hander the accent is on storage and accessibility.
The Navigation Station/Office iis a
particularly nice space, just the right size to enable
the skipper to wedge himself in securely, room for the
laptop, a chart, books and all the rest to be laid out.
As you read "THE BOOK" ( by Charles T Whipple, there
will be one, count on it) you will be able to visualise
the Author sitting in here while the boat rests in a
tranquil anchorage somewhere, hammering away at his
laptop composing the words that you read as you sit
in your armchair.
Under the chart table you can see a
large tray which is chart storage, I'd guess that it
will take about 40 charts if needed. There are a couple
of smaller lockers under that, set back to give clearance
for knees, and the tall opening is for a rubbish ( trash)
sack. Its uncommon to see a decent workspace in such
a small boat, and even in one as roomy as this its only
the specialised singlehanded layout that will accommodate
such a luxury. Nice though!
This space started out as a narrow access from
the main cabin to the forepeak, but with a slight change
and that little folding seat its a near perfect workspace
for a sailing journalist, so when you read the stories
written while away on the voyage you will be able to see
in your minds eye the author seated at his desk, pen in
hand and hard at work.
One very nice innovation that has been built into this boat,
one that I did not think of, is the “Office”. In
between the galley end bench midships, and the chart table is
a folding seat, and with the chart table front set back to give
space for knees Charlie can sit comfortably in there with a
good sized desk, lockers above and with the big bins just forward
having a solid top and flush lid he has plenty of space to set
up and work at his writing. There is even a space for the rubbish
bag under the chart storage locker.
Aft of the galley and chart table the bunk fronts and tops
in the main cabin are on, good strong stuff of 9mm ply with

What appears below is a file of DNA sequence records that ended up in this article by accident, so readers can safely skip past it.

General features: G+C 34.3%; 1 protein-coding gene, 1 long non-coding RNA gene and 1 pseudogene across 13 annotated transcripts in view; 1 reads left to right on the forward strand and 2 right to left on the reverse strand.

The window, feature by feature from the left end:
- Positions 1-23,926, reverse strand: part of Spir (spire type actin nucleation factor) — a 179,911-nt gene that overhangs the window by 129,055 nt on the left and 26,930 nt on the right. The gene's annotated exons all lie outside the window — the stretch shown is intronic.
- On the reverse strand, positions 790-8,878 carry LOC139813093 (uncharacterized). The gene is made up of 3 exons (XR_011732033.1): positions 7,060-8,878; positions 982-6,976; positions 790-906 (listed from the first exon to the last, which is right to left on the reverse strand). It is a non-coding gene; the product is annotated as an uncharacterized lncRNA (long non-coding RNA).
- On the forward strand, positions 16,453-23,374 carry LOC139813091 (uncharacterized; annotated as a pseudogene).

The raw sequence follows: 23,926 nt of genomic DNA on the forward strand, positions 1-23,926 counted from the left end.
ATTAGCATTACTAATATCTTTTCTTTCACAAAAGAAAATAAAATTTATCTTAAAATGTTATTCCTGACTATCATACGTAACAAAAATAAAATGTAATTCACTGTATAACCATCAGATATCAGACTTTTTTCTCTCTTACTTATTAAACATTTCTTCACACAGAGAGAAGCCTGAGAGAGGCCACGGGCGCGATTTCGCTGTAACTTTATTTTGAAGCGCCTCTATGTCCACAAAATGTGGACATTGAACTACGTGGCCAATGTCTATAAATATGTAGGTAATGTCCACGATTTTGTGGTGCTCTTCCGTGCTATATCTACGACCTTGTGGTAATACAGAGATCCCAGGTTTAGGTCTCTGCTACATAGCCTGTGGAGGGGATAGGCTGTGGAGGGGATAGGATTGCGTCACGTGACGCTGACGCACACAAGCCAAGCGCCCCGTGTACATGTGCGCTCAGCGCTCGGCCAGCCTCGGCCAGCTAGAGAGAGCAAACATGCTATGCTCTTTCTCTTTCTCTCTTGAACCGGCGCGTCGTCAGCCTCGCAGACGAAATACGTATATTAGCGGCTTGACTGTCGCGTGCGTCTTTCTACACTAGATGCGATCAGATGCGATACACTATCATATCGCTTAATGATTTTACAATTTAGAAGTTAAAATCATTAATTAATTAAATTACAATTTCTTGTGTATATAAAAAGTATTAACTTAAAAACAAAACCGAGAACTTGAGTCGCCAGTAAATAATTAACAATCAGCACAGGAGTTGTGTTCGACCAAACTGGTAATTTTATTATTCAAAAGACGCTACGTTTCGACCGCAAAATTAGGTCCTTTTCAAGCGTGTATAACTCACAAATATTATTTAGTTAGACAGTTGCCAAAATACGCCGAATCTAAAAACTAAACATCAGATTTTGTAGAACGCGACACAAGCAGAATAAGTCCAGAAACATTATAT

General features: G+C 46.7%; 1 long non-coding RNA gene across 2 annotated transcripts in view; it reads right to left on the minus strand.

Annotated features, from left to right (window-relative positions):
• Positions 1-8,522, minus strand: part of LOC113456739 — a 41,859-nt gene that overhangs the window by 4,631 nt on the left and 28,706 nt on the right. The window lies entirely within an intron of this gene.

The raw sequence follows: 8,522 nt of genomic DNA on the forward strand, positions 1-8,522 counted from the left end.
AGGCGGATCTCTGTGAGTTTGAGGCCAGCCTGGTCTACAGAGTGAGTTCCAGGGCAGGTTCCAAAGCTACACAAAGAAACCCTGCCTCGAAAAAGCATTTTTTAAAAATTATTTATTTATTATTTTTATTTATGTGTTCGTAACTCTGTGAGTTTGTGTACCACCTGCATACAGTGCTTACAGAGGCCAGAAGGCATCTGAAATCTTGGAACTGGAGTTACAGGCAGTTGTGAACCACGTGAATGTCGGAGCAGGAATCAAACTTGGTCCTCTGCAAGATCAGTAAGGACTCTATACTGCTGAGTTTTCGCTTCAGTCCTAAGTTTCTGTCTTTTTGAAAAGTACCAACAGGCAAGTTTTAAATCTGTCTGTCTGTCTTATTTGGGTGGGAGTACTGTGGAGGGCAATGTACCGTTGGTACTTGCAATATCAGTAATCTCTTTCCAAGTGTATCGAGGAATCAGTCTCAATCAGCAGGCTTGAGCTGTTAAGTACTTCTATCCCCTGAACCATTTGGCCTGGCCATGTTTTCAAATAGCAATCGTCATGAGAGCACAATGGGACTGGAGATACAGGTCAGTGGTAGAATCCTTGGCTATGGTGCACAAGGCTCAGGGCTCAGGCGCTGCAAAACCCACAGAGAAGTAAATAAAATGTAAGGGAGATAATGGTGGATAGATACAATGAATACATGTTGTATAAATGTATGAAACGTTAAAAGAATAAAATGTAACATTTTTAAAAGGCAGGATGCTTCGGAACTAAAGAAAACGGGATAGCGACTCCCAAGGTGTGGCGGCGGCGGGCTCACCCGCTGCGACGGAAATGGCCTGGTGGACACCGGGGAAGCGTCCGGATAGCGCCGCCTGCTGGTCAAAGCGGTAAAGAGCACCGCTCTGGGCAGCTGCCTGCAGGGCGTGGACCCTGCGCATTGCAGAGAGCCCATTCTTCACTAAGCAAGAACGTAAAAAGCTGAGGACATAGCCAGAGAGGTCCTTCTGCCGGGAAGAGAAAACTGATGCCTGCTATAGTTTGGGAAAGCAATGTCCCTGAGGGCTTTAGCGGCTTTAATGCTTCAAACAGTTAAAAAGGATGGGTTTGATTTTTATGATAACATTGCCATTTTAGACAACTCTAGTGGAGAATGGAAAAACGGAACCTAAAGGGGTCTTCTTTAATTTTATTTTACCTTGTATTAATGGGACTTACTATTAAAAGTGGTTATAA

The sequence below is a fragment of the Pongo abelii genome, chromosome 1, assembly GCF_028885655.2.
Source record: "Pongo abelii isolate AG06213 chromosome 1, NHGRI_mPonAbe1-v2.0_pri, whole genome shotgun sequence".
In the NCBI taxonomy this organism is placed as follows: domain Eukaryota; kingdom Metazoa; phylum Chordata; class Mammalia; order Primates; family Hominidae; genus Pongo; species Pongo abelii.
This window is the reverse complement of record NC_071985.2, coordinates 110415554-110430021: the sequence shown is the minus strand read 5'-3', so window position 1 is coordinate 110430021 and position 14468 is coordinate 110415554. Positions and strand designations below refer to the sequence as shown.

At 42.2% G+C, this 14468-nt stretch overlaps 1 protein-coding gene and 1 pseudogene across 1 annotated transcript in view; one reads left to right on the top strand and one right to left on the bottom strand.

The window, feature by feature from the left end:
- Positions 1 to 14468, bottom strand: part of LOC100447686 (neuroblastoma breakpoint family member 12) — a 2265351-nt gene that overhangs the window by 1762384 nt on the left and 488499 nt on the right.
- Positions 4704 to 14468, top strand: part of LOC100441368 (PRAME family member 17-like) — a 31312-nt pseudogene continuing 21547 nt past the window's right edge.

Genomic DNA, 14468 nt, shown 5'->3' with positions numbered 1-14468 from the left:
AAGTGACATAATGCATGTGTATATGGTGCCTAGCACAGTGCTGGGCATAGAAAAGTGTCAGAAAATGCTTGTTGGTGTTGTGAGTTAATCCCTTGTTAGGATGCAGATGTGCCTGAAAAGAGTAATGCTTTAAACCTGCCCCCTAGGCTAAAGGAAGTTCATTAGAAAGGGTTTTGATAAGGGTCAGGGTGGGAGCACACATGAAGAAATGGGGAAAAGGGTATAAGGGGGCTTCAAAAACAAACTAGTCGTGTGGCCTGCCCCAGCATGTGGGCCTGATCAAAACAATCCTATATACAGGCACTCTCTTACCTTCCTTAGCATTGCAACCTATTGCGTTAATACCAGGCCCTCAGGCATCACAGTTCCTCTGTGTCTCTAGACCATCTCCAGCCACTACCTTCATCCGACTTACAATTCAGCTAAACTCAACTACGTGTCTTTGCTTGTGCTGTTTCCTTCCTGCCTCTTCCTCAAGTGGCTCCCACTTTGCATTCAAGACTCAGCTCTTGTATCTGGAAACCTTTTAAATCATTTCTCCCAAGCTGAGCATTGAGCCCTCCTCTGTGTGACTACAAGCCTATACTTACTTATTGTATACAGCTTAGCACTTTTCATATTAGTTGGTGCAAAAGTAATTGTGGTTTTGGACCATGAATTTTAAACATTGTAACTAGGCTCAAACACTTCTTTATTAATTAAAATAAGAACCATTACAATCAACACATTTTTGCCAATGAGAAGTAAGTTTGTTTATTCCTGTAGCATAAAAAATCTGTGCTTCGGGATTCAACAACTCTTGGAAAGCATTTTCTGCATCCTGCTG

dividers and supports underneath as is easy to put a heavy foot
in the wrong place should the boat be heeled sharply while the
skipper is standing in the cabin.
That's Charlie at my big 20inch bandsaw slicing up some more plywood, another piece marked out, cut, sanded, drilled and fitted. One less to do.
The really keen of eye will see that the camber of the foredeck varies, and yes there is a reason. It is flatter forward where the hatch will be fitted, and the lower camber makes it easier to walk on. There is more camber at the after end to give adequate headroom under the deck where the "Office" is and to allow easier access when going forward. Mind your head!
Right now I hear the bandsaw running, cutting pieces in preparation
to fitting the cockpit floor, this is a heavy item with a big
hatch to give access to the cargo hold under the cockpit aft,
I’m off to see Gordon at Plywood and Marine Supplies (8F
Vega Place, Mairangi Bay Industrial Estate on Aucklands North
Shore) to get more plywood. Some is for the cockpit floor, some
for the foredeck which is all framed up ready for planking,
and some for the cockpit seats and coamings.
It's coming along, parcels continue to arrive, big piles of
second hand bronze fittings such as chainplates and deck fittings,
a propellor, shaft and stern bearing. All cheap, so cheap that
he can afford to discard half as being unsuitable and still
be well on the right side of the ledger.
We expect a big box of silicone bronze keelbolts from Port
Townsend Foundry in the next day or so, and when they are in
place will be swinging the engine up and over the gunwale to
sit in place while the exhaust, fuel tanks and lines, and all
the other engine stuff is positioned and fitted. I’ve
got to draw the engine beds and the rest of the engine box and
will have to get going so all the details are all ready for